Tuesday, May 27, 2008

18 Senators Join the Congressional MS Caucus

See if your Senator has joined. Scroll down to check out the complete list below.

Friday, May 23, 2008

Urge Funding to Assist Family Caregivers

Respite care for family caregivers is among the most critically necessary and beneficial family support services for those living with multiple sclerosis. Although the Lifespan Respite Care Act was signed into federal law in December 2006, Congress still has not provided the funding needed to make quality care available to family caregivers, regardless of their age or disability.

Those families need your help. Click here and enter your ZIP code to send an e-mail to your Senators and Representatives urging them to support $53.3 million for the Lifespan Respite Care Act in the FY 2009 Labor-Health & Human Services-Education (Labor-H) appropriations bills.

Respite care is temporary care for a patient with the intention of providing relief for the primary caregivers. An estimated 50 million family caregivers nationwide provide 80% of long-term care. For individuals who provide care to family members with conditions like MS, it's important to have assistance. In fact, respite care is the most frequently requested family support service, and it has been shown to help family caregivers maintain their own health and improve family life. Read more about the Lifespan Respite Care Act here.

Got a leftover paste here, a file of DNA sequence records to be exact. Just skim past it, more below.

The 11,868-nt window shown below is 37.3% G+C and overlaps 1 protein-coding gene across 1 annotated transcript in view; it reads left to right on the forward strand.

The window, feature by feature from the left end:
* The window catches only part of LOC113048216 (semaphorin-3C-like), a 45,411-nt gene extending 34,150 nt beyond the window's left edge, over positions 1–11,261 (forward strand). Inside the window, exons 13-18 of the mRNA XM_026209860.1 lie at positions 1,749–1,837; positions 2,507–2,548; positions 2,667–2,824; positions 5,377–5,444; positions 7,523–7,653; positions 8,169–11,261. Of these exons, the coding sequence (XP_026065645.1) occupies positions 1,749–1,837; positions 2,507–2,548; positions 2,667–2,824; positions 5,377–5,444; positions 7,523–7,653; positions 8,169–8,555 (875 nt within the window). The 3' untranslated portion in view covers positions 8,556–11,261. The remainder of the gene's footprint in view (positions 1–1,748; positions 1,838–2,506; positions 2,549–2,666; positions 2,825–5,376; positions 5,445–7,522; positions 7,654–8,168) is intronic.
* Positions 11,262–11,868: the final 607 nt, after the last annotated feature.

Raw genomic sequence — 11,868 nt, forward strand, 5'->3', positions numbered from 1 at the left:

In addition to e-mailing your legislators, we encourage you to make an appointment to meet in person with your Senators or Representative during the May 23-June 2 Memorial Day district work period to let them know about this important program and necessary funding. To locate their district office, click here.